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NSW public kept in dark on land sales

AAP logoAAP 8/09/2016

Millions of dollars worth of land has been sold off by the NSW government in closed-door deals that don't allow the public a say, according to a new report.

A scathing auditor-general's review found half of all Crown land sales and 97 per cent of leases between 2012 and 2015 were negotiated with just one party, with no public expression-of-interest process.

Minister for Lands Niall Blair said "there is no doubt that management of the more than 33 million hectares of Crown Lands in NSW needs to be improved, and brought into the 21st century" in a statement overnight.

The investigation by Auditor-General Margaret Crawford found the lands department complied with the law by publishing notices about land sales in its gazette and the local paper, but the public wasn't given a consistent chance to have a say.

"The Department routinely negotiates directly with a selected party for the sale or lease of Crown land rather than using an open, competitive process," said the report, released on Thursday.

"The commencement of a direct negotiation is not announced publicly, so the public is not aware of the transaction until after the decision has been made."

From 2012-2015 almost $22 million worth of land was sold and 27 high-value leases were approved - each worth $52,000 per year on average.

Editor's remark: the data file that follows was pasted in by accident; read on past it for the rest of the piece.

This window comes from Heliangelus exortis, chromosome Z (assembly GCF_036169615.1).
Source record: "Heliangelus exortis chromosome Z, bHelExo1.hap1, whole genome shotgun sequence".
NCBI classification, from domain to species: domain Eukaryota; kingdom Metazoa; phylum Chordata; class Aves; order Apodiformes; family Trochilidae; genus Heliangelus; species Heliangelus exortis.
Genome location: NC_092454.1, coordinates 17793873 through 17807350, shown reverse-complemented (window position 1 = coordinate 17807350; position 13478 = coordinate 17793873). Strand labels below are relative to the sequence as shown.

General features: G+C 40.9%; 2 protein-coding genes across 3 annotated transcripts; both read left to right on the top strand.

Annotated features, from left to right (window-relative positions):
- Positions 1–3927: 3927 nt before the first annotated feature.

One secret deal involved the Paddington Bowling Club, which was sold to a developer on a 50-year commercial lease after direct negotiations with a senior government official.

A review sparked by community concerns later found the negotiations were inappropriate and the government withdrew its consent for the site to be turned into a for-profit childcare centre.

The auditor-general recommended the Department of Industry overhaul procedures to improve oversight and transparency.

Opposition spokesman for lands, Mick Veitch, said the community was being left in the dark by a government "veil of secrecy".

"This is a scathing report and (Premier) Mike Baird and (Deputy Premier) Troy Grant should sit up and take notice that the community can no longer be shut out of the process," he said in a statement.

Mr Blair said his department accepted all the recommendations and findings of the auditor-general, and would implement operational improvements as part of its response.

"Labor has no credibility on the management of Crown Lands in NSW. The previous Labor Government left behind a litany of examples of dodgy back-door deals, secrecy and maladministration of Crown Lands in NSW, and a former Labor Minister for Lands was found by ICAC to have engaged in corrupt conduct," Mr Blair said in a statement.

A new Crown Lands Management Bill 2016 is being drafted, and is due to be introduced into the NSW Parliament before the end of the year.

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